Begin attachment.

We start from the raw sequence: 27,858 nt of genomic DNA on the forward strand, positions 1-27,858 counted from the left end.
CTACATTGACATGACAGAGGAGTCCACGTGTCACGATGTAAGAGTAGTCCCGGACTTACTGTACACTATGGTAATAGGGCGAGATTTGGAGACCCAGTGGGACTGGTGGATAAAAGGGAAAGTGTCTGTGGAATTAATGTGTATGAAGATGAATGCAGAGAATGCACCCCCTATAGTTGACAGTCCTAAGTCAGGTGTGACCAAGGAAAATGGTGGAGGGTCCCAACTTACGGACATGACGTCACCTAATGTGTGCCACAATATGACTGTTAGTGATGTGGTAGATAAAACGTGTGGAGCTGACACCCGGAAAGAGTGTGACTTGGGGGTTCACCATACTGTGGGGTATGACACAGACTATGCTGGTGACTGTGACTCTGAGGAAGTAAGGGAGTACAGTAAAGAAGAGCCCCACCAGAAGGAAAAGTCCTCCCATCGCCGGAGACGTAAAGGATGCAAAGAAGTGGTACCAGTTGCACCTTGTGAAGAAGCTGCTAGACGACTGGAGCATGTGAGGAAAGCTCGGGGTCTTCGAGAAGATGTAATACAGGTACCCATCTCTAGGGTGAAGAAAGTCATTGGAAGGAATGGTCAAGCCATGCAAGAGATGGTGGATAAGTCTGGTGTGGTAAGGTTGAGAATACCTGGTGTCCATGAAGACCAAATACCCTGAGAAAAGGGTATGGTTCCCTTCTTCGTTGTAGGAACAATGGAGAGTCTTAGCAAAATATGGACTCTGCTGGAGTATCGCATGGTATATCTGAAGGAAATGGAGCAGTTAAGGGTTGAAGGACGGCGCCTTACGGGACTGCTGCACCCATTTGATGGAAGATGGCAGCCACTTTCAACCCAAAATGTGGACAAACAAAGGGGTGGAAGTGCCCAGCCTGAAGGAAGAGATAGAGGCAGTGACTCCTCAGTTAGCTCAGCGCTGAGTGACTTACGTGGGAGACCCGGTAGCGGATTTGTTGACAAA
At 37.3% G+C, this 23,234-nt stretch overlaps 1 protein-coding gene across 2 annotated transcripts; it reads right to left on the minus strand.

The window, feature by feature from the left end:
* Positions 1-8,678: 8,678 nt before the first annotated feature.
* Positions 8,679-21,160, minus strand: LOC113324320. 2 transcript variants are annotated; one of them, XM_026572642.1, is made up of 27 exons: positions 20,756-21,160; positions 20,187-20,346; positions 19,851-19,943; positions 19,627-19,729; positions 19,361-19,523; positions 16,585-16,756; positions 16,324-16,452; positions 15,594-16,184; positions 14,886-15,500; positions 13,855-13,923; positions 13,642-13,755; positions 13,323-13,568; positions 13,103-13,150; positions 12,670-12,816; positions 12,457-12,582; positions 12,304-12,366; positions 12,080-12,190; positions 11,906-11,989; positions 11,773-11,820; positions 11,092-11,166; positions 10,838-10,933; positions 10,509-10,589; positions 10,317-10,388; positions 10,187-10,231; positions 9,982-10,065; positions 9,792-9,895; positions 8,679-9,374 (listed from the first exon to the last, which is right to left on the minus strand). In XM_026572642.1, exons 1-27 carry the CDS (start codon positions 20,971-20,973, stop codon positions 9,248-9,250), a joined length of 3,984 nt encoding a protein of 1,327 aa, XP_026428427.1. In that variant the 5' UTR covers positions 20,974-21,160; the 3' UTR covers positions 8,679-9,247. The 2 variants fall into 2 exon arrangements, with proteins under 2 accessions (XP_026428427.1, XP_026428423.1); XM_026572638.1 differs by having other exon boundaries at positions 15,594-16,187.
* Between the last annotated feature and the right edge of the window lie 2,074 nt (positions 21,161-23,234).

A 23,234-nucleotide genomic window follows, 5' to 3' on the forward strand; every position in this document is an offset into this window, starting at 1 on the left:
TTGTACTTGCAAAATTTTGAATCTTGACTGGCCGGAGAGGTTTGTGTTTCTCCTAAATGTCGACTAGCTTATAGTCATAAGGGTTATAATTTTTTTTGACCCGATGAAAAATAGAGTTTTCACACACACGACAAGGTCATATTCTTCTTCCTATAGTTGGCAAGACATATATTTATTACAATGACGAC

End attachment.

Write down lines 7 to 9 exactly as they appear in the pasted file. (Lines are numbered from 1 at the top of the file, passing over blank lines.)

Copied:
* Between the last annotated feature and the right edge of the window lie 2,074 nt (positions 21,161-23,234).

A 23,234-nucleotide genomic window follows, 5' to 3' on the forward strand; every position in this document is an offset into this window, starting at 1 on the left:
TTGTACTTGCAAAATTTTGAATCTTGACTGGCCGGAGAGGTTTGTGTTTCTCCTAAATGTCGACTAGCTTATAGTCATAAGGGTTATAATTTTTTTTGACCCGATGAAAAATAGAGTTTTCACACACACGACAAGGTCATATTCTTCTTCCTATAGTTGGCAAGACATATATTTATTACAATGACGAC